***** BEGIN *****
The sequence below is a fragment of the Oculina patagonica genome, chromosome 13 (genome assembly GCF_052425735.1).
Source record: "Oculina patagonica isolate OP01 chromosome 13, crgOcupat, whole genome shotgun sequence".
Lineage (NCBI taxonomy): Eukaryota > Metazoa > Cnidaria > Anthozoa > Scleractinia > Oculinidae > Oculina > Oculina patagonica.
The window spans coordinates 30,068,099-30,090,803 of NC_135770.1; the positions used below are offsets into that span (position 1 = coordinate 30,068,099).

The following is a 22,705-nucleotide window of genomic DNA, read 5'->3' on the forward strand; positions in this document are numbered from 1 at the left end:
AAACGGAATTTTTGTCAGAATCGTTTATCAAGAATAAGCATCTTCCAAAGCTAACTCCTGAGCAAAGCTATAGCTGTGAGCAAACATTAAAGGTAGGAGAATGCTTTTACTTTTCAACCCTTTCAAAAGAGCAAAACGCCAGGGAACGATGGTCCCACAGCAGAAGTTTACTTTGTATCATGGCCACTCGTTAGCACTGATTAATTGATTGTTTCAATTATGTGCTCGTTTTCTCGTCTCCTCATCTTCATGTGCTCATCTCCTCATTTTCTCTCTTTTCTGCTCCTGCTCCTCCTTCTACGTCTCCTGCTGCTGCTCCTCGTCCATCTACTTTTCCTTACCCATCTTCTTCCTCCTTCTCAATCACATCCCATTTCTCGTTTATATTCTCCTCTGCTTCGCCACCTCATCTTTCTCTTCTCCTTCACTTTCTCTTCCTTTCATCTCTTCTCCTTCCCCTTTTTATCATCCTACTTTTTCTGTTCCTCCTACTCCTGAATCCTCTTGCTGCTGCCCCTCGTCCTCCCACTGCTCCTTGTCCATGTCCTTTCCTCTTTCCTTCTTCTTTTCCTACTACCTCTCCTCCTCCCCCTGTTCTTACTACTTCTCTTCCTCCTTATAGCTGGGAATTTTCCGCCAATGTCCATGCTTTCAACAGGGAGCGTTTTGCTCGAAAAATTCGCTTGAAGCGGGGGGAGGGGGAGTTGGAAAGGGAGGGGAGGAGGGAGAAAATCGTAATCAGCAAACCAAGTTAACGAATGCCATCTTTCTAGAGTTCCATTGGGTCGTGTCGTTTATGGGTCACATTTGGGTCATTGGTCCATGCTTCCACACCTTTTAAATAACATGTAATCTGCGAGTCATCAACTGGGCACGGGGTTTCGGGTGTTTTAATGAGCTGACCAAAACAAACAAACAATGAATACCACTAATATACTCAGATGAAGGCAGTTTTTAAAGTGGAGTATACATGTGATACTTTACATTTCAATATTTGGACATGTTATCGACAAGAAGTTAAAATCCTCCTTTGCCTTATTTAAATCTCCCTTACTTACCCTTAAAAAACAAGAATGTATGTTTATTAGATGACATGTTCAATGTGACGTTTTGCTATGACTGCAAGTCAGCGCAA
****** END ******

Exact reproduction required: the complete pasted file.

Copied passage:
The sequence below is a fragment of the Oculina patagonica genome, chromosome 13 (genome assembly GCF_052425735.1).
Source record: "Oculina patagonica isolate OP01 chromosome 13, crgOcupat, whole genome shotgun sequence".
Lineage (NCBI taxonomy): Eukaryota > Metazoa > Cnidaria > Anthozoa > Scleractinia > Oculinidae > Oculina > Oculina patagonica.
The window spans coordinates 30,068,099-30,090,803 of NC_135770.1; the positions used below are offsets into that span (position 1 = coordinate 30,068,099).

The following is a 22,705-nucleotide window of genomic DNA, read 5'->3' on the forward strand; positions in this document are numbered from 1 at the left end:
AAACGGAATTTTTGTCAGAATCGTTTATCAAGAATAAGCATCTTCCAAAGCTAACTCCTGAGCAAAGCTATAGCTGTGAGCAAACATTAAAGGTAGGAGAATGCTTTTACTTTTCAACCCTTTCAAAAGAGCAAAACGCCAGGGAACGATGGTCCCACAGCAGAAGTTTACTTTGTATCATGGCCACTCGTTAGCACTGATTAATTGATTGTTTCAATTATGTGCTCGTTTTCTCGTCTCCTCATCTTCATGTGCTCATCTCCTCATTTTCTCTCTTTTCTGCTCCTGCTCCTCCTTCTACGTCTCCTGCTGCTGCTCCTCGTCCATCTACTTTTCCTTACCCATCTTCTTCCTCCTTCTCAATCACATCCCATTTCTCGTTTATATTCTCCTCTGCTTCGCCACCTCATCTTTCTCTTCTCCTTCACTTTCTCTTCCTTTCATCTCTTCTCCTTCCCCTTTTTATCATCCTACTTTTTCTGTTCCTCCTACTCCTGAATCCTCTTGCTGCTGCCCCTCGTCCTCCCACTGCTCCTTGTCCATGTCCTTTCCTCTTTCCTTCTTCTTTTCCTACTACCTCTCCTCCTCCCCCTGTTCTTACTACTTCTCTTCCTCCTTATAGCTGGGAATTTTCCGCCAATGTCCATGCTTTCAACAGGGAGCGTTTTGCTCGAAAAATTCGCTTGAAGCGGGGGGAGGGGGAGTTGGAAAGGGAGGGGAGGAGGGAGAAAATCGTAATCAGCAAACCAAGTTAACGAATGCCATCTTTCTAGAGTTCCATTGGGTCGTGTCGTTTATGGGTCACATTTGGGTCATTGGTCCATGCTTCCACACCTTTTAAATAACATGTAATCTGCGAGTCATCAACTGGGCACGGGGTTTCGGGTGTTTTAATGAGCTGACCAAAACAAACAAACAATGAATACCACTAATATACTCAGATGAAGGCAGTTTTTAAAGTGGAGTATACATGTGATACTTTACATTTCAATATTTGGACATGTTATCGACAAGAAGTTAAAATCCTCCTTTGCCTTATTTAAATCTCCCTTACTTACCCTTAAAAAACAAGAATGTATGTTTATTAGATGACATGTTCAATGTGACGTTTTGCTATGACTGCAAGTCAGCGCAA